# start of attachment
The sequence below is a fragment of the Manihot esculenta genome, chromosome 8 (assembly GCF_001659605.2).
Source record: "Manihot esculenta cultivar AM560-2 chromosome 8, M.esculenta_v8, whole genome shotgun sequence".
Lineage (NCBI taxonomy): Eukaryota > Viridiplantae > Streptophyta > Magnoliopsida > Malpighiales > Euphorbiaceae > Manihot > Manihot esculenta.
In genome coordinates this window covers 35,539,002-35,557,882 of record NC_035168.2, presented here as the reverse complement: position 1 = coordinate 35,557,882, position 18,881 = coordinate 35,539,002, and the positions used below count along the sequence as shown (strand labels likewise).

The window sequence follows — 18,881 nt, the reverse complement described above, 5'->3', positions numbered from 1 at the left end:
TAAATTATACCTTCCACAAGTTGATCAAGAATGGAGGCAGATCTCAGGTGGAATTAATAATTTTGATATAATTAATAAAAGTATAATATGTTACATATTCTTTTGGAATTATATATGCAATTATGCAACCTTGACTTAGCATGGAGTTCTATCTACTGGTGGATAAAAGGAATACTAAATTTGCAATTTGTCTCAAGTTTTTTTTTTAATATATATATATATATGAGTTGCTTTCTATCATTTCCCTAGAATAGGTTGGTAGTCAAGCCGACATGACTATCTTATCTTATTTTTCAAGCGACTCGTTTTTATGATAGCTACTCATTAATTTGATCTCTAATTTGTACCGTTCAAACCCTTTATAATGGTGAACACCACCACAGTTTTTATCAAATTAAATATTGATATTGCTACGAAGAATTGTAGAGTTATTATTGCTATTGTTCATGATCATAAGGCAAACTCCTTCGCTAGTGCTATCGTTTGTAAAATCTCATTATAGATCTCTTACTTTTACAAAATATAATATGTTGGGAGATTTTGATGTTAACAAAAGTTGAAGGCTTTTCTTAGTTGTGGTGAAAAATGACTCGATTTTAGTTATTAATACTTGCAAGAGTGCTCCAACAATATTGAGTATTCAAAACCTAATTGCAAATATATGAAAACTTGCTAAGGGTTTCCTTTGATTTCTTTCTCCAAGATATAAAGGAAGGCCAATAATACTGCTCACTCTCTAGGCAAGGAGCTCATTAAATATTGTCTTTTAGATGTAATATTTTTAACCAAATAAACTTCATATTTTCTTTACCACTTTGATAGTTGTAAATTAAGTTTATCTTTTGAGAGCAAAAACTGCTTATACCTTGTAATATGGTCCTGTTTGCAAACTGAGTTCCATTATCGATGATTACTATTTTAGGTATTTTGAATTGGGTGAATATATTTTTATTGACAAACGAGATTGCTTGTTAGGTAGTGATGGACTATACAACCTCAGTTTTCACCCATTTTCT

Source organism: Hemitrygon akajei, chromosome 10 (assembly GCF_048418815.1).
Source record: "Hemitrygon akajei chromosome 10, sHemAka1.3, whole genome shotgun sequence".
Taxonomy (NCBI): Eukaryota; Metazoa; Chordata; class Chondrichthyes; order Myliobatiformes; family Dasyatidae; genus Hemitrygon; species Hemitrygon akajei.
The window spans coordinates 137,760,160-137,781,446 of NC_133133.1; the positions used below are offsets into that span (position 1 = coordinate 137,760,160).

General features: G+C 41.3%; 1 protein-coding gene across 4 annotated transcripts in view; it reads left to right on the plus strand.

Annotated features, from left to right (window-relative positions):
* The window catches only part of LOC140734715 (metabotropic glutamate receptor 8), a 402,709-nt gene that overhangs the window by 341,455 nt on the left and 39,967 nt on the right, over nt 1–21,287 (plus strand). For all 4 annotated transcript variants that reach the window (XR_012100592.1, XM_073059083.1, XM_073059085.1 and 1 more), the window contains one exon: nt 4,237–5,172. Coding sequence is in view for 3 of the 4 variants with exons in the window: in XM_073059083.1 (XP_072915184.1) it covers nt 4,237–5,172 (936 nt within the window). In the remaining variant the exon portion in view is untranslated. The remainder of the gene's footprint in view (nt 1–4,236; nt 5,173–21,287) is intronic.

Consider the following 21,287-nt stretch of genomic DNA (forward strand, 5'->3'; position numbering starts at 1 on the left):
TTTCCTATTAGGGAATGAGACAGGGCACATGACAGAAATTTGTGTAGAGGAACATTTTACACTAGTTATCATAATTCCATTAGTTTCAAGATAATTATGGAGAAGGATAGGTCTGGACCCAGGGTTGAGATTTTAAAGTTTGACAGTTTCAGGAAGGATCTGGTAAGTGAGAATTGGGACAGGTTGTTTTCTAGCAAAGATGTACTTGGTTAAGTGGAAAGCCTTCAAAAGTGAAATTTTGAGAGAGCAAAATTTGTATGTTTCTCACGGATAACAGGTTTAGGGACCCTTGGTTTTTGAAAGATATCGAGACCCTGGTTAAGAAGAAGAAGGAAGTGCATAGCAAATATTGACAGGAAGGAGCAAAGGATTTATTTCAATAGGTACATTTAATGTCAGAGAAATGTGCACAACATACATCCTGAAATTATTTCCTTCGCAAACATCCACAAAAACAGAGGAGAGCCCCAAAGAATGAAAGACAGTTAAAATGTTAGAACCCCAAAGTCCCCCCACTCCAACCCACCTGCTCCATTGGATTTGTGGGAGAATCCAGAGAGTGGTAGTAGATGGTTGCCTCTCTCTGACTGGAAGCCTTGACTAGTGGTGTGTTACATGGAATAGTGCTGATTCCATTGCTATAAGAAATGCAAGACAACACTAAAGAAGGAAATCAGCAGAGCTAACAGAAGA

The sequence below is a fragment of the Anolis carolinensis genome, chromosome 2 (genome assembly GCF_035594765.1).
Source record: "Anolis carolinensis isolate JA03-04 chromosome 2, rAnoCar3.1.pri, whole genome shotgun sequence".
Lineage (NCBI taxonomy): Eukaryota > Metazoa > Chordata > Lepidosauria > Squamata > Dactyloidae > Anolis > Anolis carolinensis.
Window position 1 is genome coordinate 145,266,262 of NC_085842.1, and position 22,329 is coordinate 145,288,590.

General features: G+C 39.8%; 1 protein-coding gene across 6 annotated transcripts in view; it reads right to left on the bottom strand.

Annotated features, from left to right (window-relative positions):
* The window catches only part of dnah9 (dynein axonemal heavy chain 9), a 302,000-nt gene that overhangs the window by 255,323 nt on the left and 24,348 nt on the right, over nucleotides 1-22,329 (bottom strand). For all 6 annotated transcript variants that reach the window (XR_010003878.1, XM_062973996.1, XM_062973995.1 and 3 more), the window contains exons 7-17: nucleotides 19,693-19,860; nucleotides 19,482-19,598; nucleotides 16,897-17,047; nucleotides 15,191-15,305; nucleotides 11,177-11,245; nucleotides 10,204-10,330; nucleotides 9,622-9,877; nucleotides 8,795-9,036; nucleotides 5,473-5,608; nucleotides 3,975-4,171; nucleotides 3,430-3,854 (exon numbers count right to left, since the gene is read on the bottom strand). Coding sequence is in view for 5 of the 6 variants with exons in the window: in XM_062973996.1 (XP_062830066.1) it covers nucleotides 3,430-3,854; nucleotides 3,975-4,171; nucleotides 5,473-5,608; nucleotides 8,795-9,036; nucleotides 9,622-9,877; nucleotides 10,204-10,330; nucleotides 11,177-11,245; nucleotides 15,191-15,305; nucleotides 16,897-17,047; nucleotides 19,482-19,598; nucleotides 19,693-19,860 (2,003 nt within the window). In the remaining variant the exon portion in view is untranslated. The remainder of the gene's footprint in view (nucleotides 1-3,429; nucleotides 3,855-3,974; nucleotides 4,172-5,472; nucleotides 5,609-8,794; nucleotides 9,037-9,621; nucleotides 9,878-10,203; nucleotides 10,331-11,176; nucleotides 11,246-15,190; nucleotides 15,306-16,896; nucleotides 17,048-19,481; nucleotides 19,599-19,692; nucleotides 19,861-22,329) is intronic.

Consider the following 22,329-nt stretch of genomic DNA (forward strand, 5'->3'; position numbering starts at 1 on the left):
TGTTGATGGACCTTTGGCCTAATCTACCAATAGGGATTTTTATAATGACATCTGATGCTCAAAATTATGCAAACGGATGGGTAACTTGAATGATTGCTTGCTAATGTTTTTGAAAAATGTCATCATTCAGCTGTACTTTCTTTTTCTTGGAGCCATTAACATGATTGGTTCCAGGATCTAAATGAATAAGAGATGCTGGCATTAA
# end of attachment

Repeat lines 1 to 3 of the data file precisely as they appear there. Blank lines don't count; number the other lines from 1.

The sequence below is a fragment of the Manihot esculenta genome, chromosome 8 (assembly GCF_001659605.2).
Source record: "Manihot esculenta cultivar AM560-2 chromosome 8, M.esculenta_v8, whole genome shotgun sequence".
Lineage (NCBI taxonomy): Eukaryota > Viridiplantae > Streptophyta > Magnoliopsida > Malpighiales > Euphorbiaceae > Manihot > Manihot esculenta.